A while back I wrote an article about one of my most influential experiences studying Graphic Design: the requirement of one of my instructors that we show up for any ‘first crit’ with no fewer than 30 thumbnails. But there was another experience, with another instructor, that perhaps had an even greater impact on me and on the way I guide and teach other designers.
While Heemong Kim’s requirement centered on the start of any project, Nancy Bockbrader’s signature element came at the finish: every project, no matter how big or small, had to include a paper explaining the ‘why’ behind the design decisions made in the course of the assignment. It could be as short as a paragraph or two, but if you couldn’t explain in clear language the reasoning for your typeface selection, color palette or any other visual language, you just weren’t done.
I’m not sure, but I may have been one of the only students who actually liked that part.
This forced clarity. It meant that even if you made up the explanation to fit the project, you still had to sell it. You had to be comfortable with the vocabulary of design, and how to use it convincingly and with rigor.
It probably helped that I went to school a few years later than most, but I was ready to think, and do so out loud. I found by focusing on the explanation, it made the work stronger. Because when you have to say it out loud (even metaphorically), a weak idea has no place to hide. It becomes very apparent, very quickly, that the reasoning for a typeface choice, or the cultural relevance of a color palette, or the subtle symbolism embedded in a logo might just have been more for your benefit than the imaginary client’s.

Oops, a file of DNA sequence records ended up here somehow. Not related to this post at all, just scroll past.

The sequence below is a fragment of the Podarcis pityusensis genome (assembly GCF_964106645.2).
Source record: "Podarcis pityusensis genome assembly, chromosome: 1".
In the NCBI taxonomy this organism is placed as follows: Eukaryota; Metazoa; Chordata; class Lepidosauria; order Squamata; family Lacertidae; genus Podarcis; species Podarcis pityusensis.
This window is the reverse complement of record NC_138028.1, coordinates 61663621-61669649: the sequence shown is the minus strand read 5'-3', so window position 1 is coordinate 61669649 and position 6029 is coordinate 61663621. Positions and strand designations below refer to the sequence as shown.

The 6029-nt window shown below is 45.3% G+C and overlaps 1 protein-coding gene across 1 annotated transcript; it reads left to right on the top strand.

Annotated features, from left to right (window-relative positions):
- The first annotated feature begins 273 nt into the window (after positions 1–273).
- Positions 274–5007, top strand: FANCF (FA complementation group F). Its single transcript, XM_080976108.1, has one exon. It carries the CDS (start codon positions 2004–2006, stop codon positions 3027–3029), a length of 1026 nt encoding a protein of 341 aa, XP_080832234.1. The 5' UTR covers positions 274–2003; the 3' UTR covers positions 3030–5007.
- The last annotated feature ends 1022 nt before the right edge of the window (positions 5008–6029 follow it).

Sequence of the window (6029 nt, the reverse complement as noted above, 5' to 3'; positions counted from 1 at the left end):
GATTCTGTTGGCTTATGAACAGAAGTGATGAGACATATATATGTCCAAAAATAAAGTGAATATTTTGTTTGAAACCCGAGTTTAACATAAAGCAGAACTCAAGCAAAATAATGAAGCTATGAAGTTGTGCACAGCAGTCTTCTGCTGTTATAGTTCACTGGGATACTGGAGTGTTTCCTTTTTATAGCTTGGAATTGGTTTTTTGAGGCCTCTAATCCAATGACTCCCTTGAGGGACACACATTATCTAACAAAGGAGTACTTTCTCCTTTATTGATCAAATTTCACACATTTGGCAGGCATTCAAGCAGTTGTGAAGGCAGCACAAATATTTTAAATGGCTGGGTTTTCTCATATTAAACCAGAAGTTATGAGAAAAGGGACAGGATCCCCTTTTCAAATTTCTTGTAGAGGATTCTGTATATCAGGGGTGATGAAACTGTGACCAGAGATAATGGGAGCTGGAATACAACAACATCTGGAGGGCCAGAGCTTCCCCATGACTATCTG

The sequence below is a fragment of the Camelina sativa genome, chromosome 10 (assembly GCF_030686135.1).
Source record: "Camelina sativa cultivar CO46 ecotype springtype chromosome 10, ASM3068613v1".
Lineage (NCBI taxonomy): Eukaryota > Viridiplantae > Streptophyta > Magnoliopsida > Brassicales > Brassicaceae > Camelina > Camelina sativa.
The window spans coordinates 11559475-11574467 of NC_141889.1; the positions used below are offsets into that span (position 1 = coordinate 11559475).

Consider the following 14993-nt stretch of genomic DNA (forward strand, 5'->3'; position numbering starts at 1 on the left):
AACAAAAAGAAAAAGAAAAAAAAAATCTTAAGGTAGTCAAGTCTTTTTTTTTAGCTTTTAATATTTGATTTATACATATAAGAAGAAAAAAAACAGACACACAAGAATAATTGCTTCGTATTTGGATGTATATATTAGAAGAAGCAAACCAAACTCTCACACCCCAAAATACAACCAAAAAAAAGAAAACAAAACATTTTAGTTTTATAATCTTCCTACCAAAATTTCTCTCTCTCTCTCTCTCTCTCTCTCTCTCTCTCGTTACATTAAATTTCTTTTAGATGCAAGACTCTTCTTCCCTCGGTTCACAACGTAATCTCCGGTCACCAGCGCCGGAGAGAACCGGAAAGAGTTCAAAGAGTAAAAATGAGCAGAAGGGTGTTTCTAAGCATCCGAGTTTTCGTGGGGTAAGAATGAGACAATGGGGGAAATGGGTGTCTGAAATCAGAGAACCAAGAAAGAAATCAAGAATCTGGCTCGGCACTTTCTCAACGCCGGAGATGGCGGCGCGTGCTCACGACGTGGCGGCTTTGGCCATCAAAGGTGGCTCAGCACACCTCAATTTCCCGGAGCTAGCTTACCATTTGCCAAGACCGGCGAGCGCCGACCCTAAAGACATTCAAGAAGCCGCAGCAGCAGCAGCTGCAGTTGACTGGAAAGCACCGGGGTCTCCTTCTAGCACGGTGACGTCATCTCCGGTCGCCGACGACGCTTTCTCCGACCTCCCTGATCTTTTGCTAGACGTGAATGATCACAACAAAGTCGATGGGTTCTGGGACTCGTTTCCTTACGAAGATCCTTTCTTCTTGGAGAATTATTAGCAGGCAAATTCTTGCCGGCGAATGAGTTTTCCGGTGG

I’ve used this technique in classes I’ve taught, and even with design teams I’ve managed. Not for the client per se, but for our own internal review. This is even more important. When conducting an internal design review it’s critical the designer be able explain why this solution is the best one.
Without explanation all we can do is evaluate execution, not effectiveness
There’s an important byproduct of this process: if every designer has to explain their work clearly and convincingly on a regular basis, they’re far more likely to do so with clients. This is critical, because in all but the rarest of cases, our clients aren’t designers. They don’t know what we know, or speak the same language we speak. We must be our own translators, and educate the client along the way. If we can’t bring them along to the view we have created, why should they believe us when we say it’s the right one?
I’ve brought this practice into the teams I’ve run over the years, and make it part of the daily routine. When we talk about work, we talk about why it’s effective. When a designer works on a project, they present it to the client. If two designers are working, they each present their own. Not only does this provide opportunity to practice this kind of communication, it also gives them the credit they deserve for the work they have done. The solution comes from the team, so the team should have time in front of the client to shine.
[ True story: the matchbox set pictured was a project for a class with Nancy, and was included in Graphis Magazine’s Student Design Annual 1997 ]